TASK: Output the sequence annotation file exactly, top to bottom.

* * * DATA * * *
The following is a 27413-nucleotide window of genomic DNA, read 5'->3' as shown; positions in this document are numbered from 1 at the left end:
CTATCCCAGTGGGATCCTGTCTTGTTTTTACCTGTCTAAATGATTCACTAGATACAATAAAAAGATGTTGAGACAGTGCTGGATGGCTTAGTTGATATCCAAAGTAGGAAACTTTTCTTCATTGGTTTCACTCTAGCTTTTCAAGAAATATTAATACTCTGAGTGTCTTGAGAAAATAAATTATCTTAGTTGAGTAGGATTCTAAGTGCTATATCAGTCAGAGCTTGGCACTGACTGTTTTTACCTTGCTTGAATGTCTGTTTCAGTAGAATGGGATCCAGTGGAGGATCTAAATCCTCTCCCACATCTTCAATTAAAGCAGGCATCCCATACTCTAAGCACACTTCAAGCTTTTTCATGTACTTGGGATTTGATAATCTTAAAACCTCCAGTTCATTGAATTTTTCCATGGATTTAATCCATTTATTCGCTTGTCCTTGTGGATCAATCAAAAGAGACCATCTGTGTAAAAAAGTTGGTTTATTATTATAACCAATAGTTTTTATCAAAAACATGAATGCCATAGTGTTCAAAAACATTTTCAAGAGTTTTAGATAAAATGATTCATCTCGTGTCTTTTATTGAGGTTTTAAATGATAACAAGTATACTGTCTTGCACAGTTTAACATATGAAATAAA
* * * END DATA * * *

The following is a 27413-nucleotide window of genomic DNA, read 5'->3' as shown; positions in this document are numbered from 1 at the left end:
CTATCCCAGTGGGATCCTGTCTTGTTTTTACCTGTCTAAATGATTCACTAGATACAATAAAAAGATGTTGAGACAGTGCTGGATGGCTTAGTTGATATCCAAAGTAGGAAACTTTTCTTCATTGGTTTCACTCTAGCTTTTCAAGAAATATTAATACTCTGAGTGTCTTGAGAAAATAAATTATCTTAGTTGAGTAGGATTCTAAGTGCTATATCAGTCAGAGCTTGGCACTGACTGTTTTTACCTTGCTTGAATGTCTGTTTCAGTAGAATGGGATCCAGTGGAGGATCTAAATCCTCTCCCACATCTTCAATTAAAGCAGGCATCCCATACTCTAAGCACACTTCAAGCTTTTTCATGTACTTGGGATTTGATAATCTTAAAACCTCCAGTTCATTGAATTTTTCCATGGATTTAATCCATTTATTCGCTTGTCCTTGTGGATCAATCAAAAGAGACCATCTGTGTAAAAAAGTTGGTTTATTATTATAACCAATAGTTTTTATCAAAAACATGAATGCCATAGTGTTCAAAAACATTTTCAAGAGTTTTAGATAAAATGATTCATCTCGTGTCTTTTATTGAGGTTTTAAATGATAACAAGTATACTGTCTTGCACAGTTTAACATATGAAATAAA